|Publication number||US4636593 A|
|Application number||US 06/854,730|
|Publication date||Jan 13, 1987|
|Filing date||Apr 17, 1986|
|Priority date||Mar 13, 1985|
|Publication number||06854730, 854730, US 4636593 A, US 4636593A, US-A-4636593, US4636593 A, US4636593A|
|Inventors||Carl V. Novak, Ronald R. Browne|
|Original Assignee||Motorola Inc.|
|Export Citation||BiBTeX, EndNote, RefMan|
|Patent Citations (9), Referenced by (82), Classifications (20), Legal Events (6)|
|External Links: USPTO, USPTO Assignment, Espacenet|
This is a continuation of Ser. No. 711,425, filed Mar. 13, 1985 and now abandoned.
The present invention is generally related to elastomeric membrane keypads and more particularly related to an improved light conducting, environmentally sealed, elastomeric membrane keypad for use in electrical devices such as portable radios.
In the prior art, elastomeric membrane keypads were typically used together with a hard plastic lightpipe for illuminating the keys thereon. The lightpipe is located between the keypad and the housing of the keypad assembly. In order to seal the keypad assembly, a two-sided adhesive pad must be placed between both the lightpipe and the keypad and between the lightpipe and the housing. Moreover, the lightpipe must be carefully designed taking into account diffraction angles of the media in order to produce adequate and even backlighting of the keys. For the foregoing reasons, there is a need for an improved elastomeric membrane keypad that eliminates the need for a separate lightpipe and the cost and problems associated therewith.
It an object of the present invention to provide an improved elastomeric membrane keypad that conducts light from one or more light sources for illuminating keys thereon.
It is another object of the present invention to provide an improved elastomeric membrane keypad that both conducts light for illuminating keys and produces a high compression seal that enhances the tactile response of the keys.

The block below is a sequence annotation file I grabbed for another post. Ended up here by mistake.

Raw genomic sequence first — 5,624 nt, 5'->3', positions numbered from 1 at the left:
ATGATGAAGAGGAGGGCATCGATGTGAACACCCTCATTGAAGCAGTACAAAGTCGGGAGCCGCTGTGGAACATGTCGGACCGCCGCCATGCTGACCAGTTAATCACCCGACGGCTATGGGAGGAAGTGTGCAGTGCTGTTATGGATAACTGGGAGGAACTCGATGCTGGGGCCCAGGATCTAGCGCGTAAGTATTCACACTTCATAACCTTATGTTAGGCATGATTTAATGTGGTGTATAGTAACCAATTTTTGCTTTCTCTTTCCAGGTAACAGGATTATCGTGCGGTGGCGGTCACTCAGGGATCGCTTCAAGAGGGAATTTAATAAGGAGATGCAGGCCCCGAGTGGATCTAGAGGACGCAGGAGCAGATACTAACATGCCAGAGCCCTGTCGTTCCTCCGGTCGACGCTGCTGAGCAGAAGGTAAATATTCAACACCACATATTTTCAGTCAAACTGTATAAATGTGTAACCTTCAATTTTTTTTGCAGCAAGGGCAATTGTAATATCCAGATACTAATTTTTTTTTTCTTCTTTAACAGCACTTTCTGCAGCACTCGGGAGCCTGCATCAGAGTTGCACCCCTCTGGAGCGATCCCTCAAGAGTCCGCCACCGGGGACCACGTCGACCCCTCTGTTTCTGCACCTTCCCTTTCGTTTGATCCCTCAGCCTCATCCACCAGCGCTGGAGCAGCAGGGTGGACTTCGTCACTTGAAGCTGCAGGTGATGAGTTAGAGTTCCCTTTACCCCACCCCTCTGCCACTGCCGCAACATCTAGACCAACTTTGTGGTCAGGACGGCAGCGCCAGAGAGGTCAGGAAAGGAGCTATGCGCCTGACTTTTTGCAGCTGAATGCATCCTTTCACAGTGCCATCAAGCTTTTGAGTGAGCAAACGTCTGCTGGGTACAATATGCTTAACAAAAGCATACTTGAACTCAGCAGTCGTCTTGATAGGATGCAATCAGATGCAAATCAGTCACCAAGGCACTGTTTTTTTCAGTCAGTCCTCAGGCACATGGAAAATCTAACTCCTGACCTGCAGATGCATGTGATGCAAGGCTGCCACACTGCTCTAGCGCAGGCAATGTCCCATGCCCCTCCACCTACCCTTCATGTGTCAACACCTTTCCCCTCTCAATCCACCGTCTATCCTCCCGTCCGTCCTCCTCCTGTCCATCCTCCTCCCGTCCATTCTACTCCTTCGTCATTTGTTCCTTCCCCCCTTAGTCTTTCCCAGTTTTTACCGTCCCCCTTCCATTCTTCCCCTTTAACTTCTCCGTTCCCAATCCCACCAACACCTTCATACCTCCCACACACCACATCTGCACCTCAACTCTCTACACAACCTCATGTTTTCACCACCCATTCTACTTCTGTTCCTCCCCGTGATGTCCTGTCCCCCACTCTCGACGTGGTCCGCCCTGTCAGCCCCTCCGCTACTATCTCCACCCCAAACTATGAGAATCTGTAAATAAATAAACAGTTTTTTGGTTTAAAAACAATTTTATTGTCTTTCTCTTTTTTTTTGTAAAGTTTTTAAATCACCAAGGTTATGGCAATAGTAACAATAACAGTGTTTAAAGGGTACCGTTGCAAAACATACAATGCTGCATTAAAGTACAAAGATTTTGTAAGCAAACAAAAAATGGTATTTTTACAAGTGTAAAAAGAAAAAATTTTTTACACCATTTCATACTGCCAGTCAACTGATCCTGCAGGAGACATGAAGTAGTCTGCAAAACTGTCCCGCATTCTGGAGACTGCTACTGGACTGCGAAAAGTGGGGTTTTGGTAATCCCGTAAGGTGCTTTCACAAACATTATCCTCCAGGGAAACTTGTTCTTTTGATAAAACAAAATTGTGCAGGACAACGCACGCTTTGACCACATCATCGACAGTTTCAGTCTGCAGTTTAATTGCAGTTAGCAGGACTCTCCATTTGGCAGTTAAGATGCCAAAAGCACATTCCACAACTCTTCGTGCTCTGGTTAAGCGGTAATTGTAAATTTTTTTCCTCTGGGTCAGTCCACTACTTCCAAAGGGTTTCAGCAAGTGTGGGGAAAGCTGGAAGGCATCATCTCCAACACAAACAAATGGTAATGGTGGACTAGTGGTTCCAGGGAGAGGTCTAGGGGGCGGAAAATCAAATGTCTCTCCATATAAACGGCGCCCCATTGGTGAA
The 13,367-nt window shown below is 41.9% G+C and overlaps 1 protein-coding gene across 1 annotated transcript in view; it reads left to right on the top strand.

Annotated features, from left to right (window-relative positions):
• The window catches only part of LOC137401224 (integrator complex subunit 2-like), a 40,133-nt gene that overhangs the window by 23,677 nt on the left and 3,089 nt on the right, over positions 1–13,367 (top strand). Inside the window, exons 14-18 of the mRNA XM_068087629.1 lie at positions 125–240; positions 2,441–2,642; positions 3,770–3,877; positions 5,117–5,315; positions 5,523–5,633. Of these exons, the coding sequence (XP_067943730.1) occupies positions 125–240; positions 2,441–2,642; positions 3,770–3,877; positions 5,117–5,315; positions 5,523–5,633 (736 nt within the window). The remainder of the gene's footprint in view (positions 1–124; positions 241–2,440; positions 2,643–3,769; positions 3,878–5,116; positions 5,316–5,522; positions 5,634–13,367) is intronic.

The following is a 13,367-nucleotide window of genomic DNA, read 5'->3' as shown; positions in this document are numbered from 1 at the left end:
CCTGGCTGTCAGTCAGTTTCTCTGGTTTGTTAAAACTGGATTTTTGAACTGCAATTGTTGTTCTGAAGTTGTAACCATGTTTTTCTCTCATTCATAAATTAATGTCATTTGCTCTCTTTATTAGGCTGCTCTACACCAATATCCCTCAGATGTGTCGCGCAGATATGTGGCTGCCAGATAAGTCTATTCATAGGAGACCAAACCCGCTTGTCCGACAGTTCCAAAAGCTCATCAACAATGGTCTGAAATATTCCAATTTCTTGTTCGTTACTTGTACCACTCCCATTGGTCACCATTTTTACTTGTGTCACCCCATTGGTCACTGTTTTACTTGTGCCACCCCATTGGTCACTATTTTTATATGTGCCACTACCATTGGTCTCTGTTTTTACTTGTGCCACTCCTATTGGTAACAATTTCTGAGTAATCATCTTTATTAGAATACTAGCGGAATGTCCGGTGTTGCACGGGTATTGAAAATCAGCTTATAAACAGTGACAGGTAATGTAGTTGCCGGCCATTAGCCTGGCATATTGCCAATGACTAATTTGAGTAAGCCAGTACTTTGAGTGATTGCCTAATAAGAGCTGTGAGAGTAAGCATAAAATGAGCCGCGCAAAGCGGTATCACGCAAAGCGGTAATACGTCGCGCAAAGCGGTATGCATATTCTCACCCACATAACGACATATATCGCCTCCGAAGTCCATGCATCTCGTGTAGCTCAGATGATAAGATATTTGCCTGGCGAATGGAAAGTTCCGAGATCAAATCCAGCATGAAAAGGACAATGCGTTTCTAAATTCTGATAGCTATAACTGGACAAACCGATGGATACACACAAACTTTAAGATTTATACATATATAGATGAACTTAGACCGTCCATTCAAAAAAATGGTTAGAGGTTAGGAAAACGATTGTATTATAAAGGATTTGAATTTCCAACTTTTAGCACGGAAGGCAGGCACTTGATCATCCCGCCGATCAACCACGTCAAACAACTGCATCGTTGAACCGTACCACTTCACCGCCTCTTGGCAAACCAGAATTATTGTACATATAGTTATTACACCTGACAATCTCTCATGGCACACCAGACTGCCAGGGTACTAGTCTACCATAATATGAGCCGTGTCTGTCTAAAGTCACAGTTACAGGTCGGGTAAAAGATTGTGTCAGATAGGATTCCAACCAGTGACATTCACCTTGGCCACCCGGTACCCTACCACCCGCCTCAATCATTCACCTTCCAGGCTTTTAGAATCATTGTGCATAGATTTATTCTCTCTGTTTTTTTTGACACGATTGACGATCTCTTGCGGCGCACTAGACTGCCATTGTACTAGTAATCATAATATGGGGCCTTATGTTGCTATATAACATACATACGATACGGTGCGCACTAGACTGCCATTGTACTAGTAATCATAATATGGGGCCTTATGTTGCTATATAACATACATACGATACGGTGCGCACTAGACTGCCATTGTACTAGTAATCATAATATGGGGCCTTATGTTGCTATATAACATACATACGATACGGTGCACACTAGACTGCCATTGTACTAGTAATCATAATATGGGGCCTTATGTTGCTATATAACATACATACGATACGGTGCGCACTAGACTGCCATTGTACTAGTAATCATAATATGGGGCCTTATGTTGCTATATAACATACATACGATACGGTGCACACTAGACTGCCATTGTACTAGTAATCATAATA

Briefly described, the present invention encompasses an elastomeric membrane keypad adapted to be disposed between a housing and a circuit board having pairs of contacts and a plurality of light sources. The novel elastomeric membrane keypad comprises: a translucent sheet having top and bottom surfaces, a thickness sufficient to absorb the light sources for conducting light from the light sources, and cavities each disposed opposite to a corresponding pair of contacts; a plurality of keys each disposed in a cavity, attached to the sheet substantially at the periphery of the bottom surface of the key, and having a portion extending below the top surface of the sheet for receiving conducted light therefrom; a plurality of electrically conductive areas each disposed on the bottom of a corresponding key and opposite to a corresponding pair of contacts for producing electrical signal continuity therebetween when the key is activated; and ridges disposed on the top surface of said sheet at the periphery thereof and around each key for producing an area of high compression both between the keypad and the housing and around each key, thereby improving the tactile response thereof.
FIG. 1 is an exploded view of a keypad assembly including an elastomeric membrane keypad embodying the present invention.
FIG. 2 is a partial back side view of the elastomeric membrane keypad in FIG. 1.
FIG. 3 is a cross sectional view of the elastomeric membrane keypad in FIG. 1 taken along lines 3--3.
FIG. 4 is another cross sectional view of the elastomeric membrane keypad in FIG. 1.
FIG. 5 is an enlarged view of circular-shaped ridges for use in elastomeric membrane keypad in FIG. 3.
FIG. 6 is an enlarged view of triangular-shaped ridges for use in elastomeric membrane keypad in FIG. 3.